ChatGPT writing a short story in German.

Tailoring the story to a specific level.

Brilliant – we’re getting something we can turn into a learning resource now. But I’d love my students to focus on more descriptive adjectives to improve their writing. Can we turn this into a better model?

ChatGPT writing a short story in German.

Tweaking the output with specific criteria.

Again, ChatGPT turns up the goods! The German is sound, and the story is a fun little read. But what about making this a polyglot resource, parallel resource, so anyone learning more than one language can keep their learning in sync? No problem:

ChatGPT writing a short story in French.

Translation into French.

Impressive. It has no issue with any of what you’d call the mainstream languages. I tried it in all of the languages I have some proficiency in, and it even churns out decent Greek and Polish. I’m not yet fluent enough in Scottish Gaelic to check this properly, but it seemed the only one that was a bit iffy, despite giving it a good go:

ChatGPT writing a short story in German.

A translation into Scottish Gaelic.

Finally, let’s throw in a short summary version we can use as revision materials, or an item description:

ChatGPT writing a short story in French.

A short summary of the story in French.

Obviously, this all comes with the caveat that it needs careful checking before use as an accurate resource. But the initial performance is pretty spectacular, to be honest. As the model is tweaked and improved, it’s not hard to imagine this becoming a cornerstone of personal resource creation for learners of languages, as well as everything else.

The movement of atoms. The morpheme could be called the atom of language. Image from

Houston, We Have A Morpheme Problem

It was in Greek class that I realised it. I have a morpheme problem.

Yes, those pesky little indivisible chunks of languagey-ness are causing me grief. The exact nature of that grief is a regular mixing up of pronouns and possessives with s- (you) and t- (him/his/her), to the amusement of my teacher.

Πού είναι ο μπαμπάς του… ΣΟΥ; Pou íne o babás tou… SOU?
Where is his… YOUR dad?

The source? Probably the romance languages I’ve learned, where the correspondence is reversed. French has ton (your) and son (his/her), for example, while Spanish has tu and su. The romance you/he/she attachment to those tiny little chunks has reasserted itself temporarily (I hope) to wreak happy havoc.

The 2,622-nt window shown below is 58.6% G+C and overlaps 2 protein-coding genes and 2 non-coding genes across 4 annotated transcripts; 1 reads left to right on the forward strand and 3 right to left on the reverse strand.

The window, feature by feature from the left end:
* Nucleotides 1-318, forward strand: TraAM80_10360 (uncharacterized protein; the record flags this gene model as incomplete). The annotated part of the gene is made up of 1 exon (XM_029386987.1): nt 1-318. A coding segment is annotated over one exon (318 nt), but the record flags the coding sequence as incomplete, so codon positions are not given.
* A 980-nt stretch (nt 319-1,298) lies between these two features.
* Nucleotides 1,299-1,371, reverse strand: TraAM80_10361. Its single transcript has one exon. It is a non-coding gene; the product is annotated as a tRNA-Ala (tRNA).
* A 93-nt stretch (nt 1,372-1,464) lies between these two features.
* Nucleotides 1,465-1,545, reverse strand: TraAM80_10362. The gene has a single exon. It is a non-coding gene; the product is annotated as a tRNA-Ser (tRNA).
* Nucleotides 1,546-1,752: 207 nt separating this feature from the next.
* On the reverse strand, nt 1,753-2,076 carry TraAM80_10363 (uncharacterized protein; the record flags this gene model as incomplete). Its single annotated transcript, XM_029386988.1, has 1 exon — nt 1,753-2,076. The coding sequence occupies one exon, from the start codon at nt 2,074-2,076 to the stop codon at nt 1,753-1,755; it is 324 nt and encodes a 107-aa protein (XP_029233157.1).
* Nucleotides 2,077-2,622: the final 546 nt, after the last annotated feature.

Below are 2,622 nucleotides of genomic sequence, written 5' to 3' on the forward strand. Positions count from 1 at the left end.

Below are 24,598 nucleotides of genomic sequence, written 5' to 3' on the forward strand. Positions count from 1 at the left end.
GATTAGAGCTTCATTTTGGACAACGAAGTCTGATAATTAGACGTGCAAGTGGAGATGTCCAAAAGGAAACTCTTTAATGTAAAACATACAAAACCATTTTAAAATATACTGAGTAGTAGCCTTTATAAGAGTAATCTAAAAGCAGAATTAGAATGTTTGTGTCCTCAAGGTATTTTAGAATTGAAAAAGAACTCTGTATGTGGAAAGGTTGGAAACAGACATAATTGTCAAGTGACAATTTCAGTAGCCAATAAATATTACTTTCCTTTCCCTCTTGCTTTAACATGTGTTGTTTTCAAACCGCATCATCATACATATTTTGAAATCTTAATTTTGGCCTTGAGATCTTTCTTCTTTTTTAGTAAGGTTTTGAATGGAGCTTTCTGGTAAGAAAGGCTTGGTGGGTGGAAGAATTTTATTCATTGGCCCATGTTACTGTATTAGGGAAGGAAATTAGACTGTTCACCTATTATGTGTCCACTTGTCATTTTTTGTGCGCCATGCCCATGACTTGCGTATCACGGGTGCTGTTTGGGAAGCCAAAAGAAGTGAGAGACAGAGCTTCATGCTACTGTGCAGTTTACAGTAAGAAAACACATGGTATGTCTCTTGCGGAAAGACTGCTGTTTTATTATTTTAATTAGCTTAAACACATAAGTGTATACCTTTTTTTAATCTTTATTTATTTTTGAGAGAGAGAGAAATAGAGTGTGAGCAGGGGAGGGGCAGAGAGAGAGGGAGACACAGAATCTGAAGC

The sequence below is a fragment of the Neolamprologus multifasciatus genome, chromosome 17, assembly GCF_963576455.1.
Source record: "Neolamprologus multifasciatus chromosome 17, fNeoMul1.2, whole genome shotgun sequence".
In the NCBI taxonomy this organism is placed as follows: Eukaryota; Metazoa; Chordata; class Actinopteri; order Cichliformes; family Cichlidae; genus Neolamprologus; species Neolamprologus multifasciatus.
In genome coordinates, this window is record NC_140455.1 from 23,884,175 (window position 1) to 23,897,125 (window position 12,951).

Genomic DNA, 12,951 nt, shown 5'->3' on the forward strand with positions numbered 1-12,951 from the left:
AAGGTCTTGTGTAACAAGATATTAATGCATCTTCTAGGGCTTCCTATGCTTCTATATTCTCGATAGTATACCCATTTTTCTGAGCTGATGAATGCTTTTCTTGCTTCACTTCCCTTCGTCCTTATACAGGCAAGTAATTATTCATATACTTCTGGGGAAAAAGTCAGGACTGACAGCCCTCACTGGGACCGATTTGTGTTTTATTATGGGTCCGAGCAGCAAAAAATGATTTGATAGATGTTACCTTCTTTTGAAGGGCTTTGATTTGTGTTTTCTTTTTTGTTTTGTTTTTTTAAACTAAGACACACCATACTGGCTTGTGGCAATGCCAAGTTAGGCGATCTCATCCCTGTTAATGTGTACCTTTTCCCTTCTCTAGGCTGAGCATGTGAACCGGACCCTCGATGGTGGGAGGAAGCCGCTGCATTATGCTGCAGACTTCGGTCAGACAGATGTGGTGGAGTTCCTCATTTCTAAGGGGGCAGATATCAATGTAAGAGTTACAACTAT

Yes, interference is real, and it’s not just about whole words – it’s a morpheme thing, too.

Morpheme Madness

In reality, it’s nothing to worry about. It’s a natural by-product of a brain built for pattern-spotting, and studies of bilingual infants show that we’re well-equipped to remedy it in the natural course. I can talk about it now because I realised I was doing it, and self-corrected along the way.

But what else can I do about in the immediate term?

Much of it is to do with voice, at least for me. Cultivating distinct voices for each language you learn is a great way to compartmentalise and separate. But unless you’re a gifted impressionist, your repertoire might be limited, and you might have to double up. I realised my Greek voice was suspiciously like my Spanish one., all faux-masterful and brooding. No doubt a bit of clowning around and trying new accents on might help there.

But it’s an ideal case for mass-sentence training too, which I’d become lax with of late. Glossika has a ton of sentences including those little σου and του, and an extra five or ten minutes of training a day will – I hope – re-cement the little imps into my Hellenic pathways.

Have you noticed interference between your languages at the morpheme level? What are your strategies for re-enforcing separation? Let us know in the comments!

The Study of Language by George Yule. Eighth Edition, Cambridge University Press.

The Study of Language, 8th Edition [Review]

New year, new books. Well, we have to live by some adage don’t we? And perhaps it’s the time of year, but shiny new tomes in the postbox do have their appeal. Appropriately, this week’s doormat delight was George Yule‘s essential Linguistics primer The Study of Language, refreshed and updated in its 8th iteration.

It’s a text with some measure of nostalgia for me, appearing on a preliminary reader list ahead of my own MSc. And it has doubtless done so for many other courses, having become something of a modern classic; it offers a solid and systematic overview of all branches of the field, from historical linguistics to second language acquisition. If your university offers a course on it, there’s probably an introductory chapter on it in The Study of Language. It’s as comprehensive as it is reliable.

An Interactive Text

It’s been a good two years since the last edition, so what’s changed? One key enhancement is a considerable expansion of the end-of-unit study questions and tasks. It’s something that always made the volume perfect for working in tandem with programme instructors, now even more so. Activities range from simple questions to more exploratory project-based tasks, providing ample independent learning opportunities.

An example from one of the sections of study questions in The Study of Language by George Yule (8th Edition, Cambridge University Press).

Extensive study questions cap each of the concise, snappy chapters.

There is additional online support on the Cambridge website, too, which has seen a refresh along with the core text. This includes a substantial, 152-page PDF study guide for students, adding a good deal of value to the course.

Keeping It Current